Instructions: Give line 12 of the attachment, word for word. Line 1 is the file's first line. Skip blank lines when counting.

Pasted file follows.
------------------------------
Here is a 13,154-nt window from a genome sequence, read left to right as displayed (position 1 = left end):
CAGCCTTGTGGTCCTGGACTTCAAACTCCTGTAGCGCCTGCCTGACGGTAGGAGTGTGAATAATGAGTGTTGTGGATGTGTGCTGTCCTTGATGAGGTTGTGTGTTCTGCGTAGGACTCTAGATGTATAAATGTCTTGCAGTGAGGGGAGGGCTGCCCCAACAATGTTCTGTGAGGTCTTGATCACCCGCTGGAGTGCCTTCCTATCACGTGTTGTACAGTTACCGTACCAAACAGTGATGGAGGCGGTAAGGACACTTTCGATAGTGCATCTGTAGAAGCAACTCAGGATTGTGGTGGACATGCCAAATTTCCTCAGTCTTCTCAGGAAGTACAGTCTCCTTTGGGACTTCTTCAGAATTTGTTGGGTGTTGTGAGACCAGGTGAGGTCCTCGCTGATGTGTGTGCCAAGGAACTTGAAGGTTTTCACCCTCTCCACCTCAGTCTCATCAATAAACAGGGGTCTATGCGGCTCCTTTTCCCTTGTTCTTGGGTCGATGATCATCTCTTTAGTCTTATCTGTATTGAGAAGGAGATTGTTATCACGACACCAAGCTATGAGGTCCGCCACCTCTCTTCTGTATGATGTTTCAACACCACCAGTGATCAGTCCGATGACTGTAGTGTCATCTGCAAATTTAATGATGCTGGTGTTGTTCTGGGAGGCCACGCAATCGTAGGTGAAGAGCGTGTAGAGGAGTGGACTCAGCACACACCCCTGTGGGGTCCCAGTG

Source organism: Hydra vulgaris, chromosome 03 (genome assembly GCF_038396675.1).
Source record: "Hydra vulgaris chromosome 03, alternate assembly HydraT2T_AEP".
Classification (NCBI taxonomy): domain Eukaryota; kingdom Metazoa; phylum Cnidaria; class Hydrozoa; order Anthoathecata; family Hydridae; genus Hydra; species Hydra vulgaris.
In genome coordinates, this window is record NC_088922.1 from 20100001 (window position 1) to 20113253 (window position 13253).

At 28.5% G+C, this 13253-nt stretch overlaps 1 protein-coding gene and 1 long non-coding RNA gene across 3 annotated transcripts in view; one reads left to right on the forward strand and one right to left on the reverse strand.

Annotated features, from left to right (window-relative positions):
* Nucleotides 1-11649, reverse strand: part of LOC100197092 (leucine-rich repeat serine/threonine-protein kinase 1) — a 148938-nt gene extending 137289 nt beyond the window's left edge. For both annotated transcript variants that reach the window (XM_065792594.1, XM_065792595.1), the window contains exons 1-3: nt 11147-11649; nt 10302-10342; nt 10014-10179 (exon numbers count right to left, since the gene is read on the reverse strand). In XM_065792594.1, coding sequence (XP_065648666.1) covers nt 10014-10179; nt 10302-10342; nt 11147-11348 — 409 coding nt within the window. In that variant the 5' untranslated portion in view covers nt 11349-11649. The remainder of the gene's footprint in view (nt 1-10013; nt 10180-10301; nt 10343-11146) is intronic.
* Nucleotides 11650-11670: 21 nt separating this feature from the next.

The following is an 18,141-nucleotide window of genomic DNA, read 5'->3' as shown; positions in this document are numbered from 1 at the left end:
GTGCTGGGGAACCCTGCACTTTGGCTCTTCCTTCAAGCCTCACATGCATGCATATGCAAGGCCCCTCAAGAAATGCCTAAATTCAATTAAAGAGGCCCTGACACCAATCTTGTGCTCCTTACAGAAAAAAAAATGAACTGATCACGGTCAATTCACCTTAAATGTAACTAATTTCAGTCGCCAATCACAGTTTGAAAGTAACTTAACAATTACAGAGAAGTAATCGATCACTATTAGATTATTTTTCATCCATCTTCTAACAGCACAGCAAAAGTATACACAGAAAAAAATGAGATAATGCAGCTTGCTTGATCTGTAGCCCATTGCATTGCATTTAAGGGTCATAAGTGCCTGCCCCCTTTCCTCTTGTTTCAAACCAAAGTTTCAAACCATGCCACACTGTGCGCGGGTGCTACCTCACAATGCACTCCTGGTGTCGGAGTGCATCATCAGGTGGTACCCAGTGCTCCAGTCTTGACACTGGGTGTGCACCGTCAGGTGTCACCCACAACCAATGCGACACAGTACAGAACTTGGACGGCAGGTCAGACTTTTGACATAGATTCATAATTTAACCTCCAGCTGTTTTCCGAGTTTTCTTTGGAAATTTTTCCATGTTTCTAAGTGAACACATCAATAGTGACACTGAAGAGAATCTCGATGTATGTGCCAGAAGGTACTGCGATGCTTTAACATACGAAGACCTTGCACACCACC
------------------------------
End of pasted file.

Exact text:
GTGCTGGGGAACCCTGCACTTTGGCTCTTCCTTCAAGCCTCACATGCATGCATATGCAAGGCCCCTCAAGAAATGCCTAAATTCAATTAAAGAGGCCCTGACACCAATCTTGTGCTCCTTACAGAAAAAAAAATGAACTGATCACGGTCAATTCACCTTAAATGTAACTAATTTCAGTCGCCAATCACAGTTTGAAAGTAACTTAACAATTACAGAGAAGTAATCGATCACTATTAGATTATTTTTCATCCATCTTCTAACAGCACAGCAAAAGTATACACAGAAAAAAATGAGATAATGCAGCTTGCTTGATCTGTAGCCCATTGCATTGCATTTAAGGGTCATAAGTGCCTGCCCCCTTTCCTCTTGTTTCAAACCAAAGTTTCAAACCATGCCACACTGTGCGCGGGTGCTACCTCACAATGCACTCCTGGTGTCGGAGTGCATCATCAGGTGGTACCCAGTGCTCCAGTCTTGACACTGGGTGTGCACCGTCAGGTGTCACCCACAACCAATGCGACACAGTACAGAACTTGGACGGCAGGTCAGACTTTTGACATAGATTCATAATTTAACCTCCAGCTGTTTTCCGAGTTTTCTTTGGAAATTTTTCCATGTTTCTAAGTGAACACATCAATAGTGACACTGAAGAGAATCTCGATGTATGTGCCAGAAGGTACTGCGATGCTTTAACATACGAAGACCTTGCACACCACC